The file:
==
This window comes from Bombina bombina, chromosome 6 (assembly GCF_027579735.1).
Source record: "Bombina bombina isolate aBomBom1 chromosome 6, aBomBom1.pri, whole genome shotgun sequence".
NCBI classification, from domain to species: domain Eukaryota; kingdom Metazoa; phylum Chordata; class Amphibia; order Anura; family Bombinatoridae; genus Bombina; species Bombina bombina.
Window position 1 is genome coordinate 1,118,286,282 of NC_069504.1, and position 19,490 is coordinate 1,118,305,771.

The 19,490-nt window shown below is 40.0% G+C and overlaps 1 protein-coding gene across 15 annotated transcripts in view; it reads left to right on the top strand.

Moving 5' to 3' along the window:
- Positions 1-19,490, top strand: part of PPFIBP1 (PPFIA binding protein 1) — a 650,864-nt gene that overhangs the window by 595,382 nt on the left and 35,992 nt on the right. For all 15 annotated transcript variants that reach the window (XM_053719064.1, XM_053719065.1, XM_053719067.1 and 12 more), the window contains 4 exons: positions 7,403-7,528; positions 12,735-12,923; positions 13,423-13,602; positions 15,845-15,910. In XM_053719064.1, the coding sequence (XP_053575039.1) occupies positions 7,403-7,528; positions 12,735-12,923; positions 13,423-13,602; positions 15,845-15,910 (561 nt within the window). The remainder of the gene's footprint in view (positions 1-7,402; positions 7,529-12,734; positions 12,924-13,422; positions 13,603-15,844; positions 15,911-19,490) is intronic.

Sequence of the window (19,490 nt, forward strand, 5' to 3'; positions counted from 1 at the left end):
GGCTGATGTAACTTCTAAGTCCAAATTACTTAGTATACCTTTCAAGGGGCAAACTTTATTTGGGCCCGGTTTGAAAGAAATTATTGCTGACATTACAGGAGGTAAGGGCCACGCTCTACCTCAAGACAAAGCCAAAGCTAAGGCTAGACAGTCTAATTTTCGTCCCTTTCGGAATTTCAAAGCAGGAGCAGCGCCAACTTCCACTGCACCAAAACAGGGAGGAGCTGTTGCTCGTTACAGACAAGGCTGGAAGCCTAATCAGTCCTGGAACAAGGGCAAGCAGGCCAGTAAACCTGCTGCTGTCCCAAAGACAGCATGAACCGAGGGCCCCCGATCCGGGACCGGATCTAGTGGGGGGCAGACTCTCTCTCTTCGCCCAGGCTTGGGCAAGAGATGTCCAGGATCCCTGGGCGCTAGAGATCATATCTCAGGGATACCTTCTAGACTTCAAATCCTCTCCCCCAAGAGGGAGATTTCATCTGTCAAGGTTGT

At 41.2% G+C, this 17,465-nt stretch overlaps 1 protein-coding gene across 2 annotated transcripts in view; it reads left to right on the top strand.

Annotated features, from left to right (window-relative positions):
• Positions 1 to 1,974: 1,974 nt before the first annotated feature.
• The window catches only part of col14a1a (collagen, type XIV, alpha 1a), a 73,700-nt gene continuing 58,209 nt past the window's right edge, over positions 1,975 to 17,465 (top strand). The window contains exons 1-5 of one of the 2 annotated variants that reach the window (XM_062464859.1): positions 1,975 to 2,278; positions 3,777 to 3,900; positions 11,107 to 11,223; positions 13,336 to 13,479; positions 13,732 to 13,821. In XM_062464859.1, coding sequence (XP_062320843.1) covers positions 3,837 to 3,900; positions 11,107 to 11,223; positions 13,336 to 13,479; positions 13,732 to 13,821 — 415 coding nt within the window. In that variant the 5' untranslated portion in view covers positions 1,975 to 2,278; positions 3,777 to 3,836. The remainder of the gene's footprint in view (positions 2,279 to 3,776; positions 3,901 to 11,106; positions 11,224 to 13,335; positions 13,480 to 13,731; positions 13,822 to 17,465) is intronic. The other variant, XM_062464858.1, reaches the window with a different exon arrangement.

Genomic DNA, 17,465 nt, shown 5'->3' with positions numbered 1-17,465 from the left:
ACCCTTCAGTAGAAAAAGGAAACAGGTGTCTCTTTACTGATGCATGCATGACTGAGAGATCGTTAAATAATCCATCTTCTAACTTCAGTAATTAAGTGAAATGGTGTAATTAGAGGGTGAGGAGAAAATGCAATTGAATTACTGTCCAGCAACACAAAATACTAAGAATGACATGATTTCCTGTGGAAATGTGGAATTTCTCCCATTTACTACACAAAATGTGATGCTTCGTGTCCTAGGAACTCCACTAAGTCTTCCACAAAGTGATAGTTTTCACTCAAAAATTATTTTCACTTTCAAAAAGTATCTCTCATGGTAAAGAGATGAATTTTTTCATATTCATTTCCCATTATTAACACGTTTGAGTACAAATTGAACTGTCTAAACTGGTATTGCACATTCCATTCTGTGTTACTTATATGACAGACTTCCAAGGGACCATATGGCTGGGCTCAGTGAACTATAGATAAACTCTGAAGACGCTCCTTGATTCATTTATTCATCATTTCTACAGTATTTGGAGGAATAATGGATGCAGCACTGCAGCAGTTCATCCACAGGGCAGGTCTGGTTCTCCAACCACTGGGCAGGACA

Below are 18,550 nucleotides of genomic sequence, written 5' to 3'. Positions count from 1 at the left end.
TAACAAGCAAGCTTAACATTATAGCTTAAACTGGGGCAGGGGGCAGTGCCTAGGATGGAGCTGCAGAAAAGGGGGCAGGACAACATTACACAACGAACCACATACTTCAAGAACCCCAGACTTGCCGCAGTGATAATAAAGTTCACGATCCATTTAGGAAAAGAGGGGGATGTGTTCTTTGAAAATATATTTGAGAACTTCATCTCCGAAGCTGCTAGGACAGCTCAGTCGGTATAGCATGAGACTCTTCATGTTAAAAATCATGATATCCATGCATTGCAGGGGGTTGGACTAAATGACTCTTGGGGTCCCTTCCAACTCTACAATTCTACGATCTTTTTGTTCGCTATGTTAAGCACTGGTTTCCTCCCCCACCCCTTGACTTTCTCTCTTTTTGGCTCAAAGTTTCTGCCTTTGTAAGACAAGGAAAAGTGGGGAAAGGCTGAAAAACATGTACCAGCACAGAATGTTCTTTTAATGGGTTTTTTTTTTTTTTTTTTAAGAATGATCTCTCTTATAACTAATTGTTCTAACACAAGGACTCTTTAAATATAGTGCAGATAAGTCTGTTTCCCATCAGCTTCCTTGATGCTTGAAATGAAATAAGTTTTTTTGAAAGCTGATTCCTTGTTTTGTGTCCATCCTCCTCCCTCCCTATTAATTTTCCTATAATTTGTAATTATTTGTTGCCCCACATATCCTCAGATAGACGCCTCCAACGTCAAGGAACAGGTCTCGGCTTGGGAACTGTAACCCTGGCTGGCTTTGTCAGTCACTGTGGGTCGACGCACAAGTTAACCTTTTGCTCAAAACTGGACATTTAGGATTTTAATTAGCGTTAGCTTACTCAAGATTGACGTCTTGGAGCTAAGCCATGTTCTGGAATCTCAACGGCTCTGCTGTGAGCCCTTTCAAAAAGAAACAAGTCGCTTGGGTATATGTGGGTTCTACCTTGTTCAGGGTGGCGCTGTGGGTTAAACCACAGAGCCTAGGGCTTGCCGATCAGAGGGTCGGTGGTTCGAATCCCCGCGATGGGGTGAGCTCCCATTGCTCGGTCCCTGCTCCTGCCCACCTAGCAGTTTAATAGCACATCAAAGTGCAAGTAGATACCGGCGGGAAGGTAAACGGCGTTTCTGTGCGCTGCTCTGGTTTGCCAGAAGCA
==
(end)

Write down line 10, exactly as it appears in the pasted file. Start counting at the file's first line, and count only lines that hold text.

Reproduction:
At 41.2% G+C, this 17,465-nt stretch overlaps 1 protein-coding gene across 2 annotated transcripts in view; it reads left to right on the top strand.